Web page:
The biggest problem was that none of the characters I created had enough skill ranks to go around. To solve this problem, I proposed that every time a player spends CP on skill ranks, instead of getting one skill rank for 3 CP during character advancement, they receive a number of ranks equal to their Intelligence bonus. Although high level characters will have more skill ranks and thus higher skill bonuses than their d20 counterparts, I think that after a certain point a high-int character will  just stop buying ranks and focus on Skill Level instead. I’ve found, so far, that the characters built using this change sink a more appropriate amount of CP into skills which allows them to be far more well-rounded.

The second problem is something fundamental to making a point-buy version of the d20 system. In short, the system is geared too much towards combat and there are far too many fiddly pieces that are essential for survivability. Although I though that the biggest hurdle with FP would be min-maxing playing buying too much BAB and gaining access to powerful feats at game-breakingly early points in character development, the opposite is appearing true. I feel that there is a serious risk that players will neglect vital areas of their character like hit dice and saving throws in order to gain more utility and ‘coolness’ through feats and skills. More playtesting will reveal the truth, but I think that characters with crippling weaknesses have the potential to make the game un-fun.

As much as it pains me to move away from point-buy, to solve this problem, I proposed a level-based system that retains the core ideal of Fluidity Project. At character creation, players choose their character’s level load-out. CP are earned as described in the Fluidity Project rules and every 20 CP characters gain a new level. Each level characters gain increase statistics just like normal d20.

Starting characters have a baseline of: d4 hit dice, 1/2 base attack, 1/2 base defense, all poor saves, 4 skill levels and 2+int skill points. Characters have a total of 8 upgrades to raise their level-based statistics. Upgrades are cumulative, so d4 HD to d12 HD costs 4 upgrades. The upgrade cost for each statistic is listed in parentheses below:

Hit dice (full hit points at first level): d6 (1), d8 (2), d10 (3), d12 (4)

Base attack: 3/4 (1), full (2)

Base defense: 3/4 (1), full (2)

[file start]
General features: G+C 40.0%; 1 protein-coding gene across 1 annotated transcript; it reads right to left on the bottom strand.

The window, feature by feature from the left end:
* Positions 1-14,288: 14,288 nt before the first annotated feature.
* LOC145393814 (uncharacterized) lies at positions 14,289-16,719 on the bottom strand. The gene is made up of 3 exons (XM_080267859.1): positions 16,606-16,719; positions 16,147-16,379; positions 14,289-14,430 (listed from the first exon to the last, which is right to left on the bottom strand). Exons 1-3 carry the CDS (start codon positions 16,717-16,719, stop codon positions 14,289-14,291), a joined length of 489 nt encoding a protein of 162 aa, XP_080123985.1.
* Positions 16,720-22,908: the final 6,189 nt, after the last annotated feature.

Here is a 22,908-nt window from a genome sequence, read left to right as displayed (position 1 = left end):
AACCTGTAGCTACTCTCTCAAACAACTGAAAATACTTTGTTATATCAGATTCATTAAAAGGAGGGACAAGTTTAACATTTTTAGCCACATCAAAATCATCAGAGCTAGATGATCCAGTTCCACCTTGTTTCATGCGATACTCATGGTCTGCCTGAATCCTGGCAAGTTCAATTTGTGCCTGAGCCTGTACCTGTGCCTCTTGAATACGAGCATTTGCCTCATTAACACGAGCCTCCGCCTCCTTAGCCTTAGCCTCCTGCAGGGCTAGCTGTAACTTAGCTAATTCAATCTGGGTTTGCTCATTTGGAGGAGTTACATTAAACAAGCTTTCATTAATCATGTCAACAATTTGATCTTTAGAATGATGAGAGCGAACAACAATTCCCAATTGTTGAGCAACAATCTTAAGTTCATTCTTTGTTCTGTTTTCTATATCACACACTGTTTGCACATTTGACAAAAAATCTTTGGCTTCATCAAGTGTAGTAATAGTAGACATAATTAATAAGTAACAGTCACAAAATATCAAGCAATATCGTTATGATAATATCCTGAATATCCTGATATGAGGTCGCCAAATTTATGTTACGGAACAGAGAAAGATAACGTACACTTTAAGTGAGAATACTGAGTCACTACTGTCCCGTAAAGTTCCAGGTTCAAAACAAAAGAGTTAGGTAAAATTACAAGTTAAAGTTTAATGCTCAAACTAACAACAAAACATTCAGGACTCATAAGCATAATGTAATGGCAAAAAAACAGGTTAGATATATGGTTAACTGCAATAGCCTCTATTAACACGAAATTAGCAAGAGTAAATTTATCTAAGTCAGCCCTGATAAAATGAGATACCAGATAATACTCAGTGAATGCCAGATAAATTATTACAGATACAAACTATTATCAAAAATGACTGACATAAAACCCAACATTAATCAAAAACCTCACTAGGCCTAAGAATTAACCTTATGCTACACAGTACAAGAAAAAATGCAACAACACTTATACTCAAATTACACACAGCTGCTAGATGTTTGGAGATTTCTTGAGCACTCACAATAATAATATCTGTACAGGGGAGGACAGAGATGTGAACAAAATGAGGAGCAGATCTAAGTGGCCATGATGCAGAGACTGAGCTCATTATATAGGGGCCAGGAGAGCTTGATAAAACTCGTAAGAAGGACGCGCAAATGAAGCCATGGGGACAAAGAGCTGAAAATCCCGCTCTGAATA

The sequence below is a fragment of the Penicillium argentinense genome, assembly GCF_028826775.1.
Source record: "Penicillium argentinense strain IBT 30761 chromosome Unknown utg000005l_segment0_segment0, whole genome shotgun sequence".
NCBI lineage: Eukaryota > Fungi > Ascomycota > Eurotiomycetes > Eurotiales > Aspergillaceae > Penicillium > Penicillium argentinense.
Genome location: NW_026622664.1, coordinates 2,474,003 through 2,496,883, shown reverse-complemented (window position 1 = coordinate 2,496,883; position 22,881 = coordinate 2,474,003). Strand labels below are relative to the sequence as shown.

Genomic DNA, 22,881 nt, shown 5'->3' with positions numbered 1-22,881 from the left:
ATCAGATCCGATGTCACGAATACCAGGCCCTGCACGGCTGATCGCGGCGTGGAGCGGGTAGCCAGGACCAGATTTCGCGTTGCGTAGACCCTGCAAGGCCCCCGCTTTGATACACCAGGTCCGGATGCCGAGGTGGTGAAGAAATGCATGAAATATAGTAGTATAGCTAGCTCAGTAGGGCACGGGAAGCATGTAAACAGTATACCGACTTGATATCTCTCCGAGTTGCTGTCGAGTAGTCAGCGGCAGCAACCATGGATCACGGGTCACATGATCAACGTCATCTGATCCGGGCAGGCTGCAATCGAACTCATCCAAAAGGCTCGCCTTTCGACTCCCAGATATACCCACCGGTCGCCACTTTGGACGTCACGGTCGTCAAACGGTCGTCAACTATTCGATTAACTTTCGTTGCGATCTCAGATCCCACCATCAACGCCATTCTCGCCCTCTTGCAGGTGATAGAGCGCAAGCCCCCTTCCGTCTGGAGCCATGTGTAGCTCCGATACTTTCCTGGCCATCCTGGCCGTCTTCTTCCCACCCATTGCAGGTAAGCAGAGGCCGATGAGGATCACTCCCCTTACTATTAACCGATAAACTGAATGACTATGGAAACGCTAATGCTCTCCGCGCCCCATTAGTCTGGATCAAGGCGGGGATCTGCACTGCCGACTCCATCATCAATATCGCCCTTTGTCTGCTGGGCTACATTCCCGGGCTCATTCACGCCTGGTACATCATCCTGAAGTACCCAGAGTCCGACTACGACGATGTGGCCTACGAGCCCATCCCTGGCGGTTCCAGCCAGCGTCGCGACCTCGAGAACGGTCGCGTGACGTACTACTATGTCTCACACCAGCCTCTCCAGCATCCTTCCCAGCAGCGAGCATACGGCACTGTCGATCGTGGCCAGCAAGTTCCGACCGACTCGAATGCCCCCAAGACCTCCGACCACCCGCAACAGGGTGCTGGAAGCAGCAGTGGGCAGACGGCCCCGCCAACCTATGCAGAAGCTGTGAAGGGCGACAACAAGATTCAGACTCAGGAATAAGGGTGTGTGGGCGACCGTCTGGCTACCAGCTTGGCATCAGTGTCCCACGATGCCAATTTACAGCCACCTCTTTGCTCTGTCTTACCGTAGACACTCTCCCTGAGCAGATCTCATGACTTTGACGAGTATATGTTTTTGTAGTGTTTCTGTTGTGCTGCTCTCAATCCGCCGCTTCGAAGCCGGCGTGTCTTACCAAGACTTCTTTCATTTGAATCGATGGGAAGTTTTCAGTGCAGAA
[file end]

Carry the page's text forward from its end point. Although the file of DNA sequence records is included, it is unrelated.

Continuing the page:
Fortitude save: good (1)

Reflex save: good (1)

Will save: good (1)

Skill points: 4+int (1), 6+int (2), 8+int (3)

Characters get 2 feats at first level and another feat every level.
Characters have one class and one class only, no multi-classing necessary. However, each level, characters get to swap one upgrade. So, a character with full base attack and d6 hit dice could drop the base attack to 3/4 for a level and pick up d8 hit points for a level. The following level, the character could keep the 3/4 and d8, change them back or change something else. If a character doesn’t opt to swap an upgrade, they can’t save the opportunity: either they use the swap or they don’t. Characters can only swap one upgrade per level.

I really like the way core FP handles skills, to port that over use the following: Skill level becomes equal to character level plus 3 (4 at 1st level, 23 at 20th). Characters start with skills ranks equal to Intelligence bonus and increase as so: 2+int (1), 4+int (2), 6+int (3). I think very quickly characters will max out their desired skills, so some combination of skill tricks from Complete Scoundrel (each trick costs one skill rank) and high DC/penalty skill challenges (from Iron Heroes) should be used to provide an outlet for excess skill ranks.

I haven’t been in a good headspace for design lately, and since I haven’t been able to do any playtesting, I’ve had to seek alternate means to explore Fluidity and other projects. What I’ve come up with is a solo campaign using Fluidity Project as a base for character creation, normal d20 conflict resolution and Mythic GM Emulator to handle the campaign setup and play.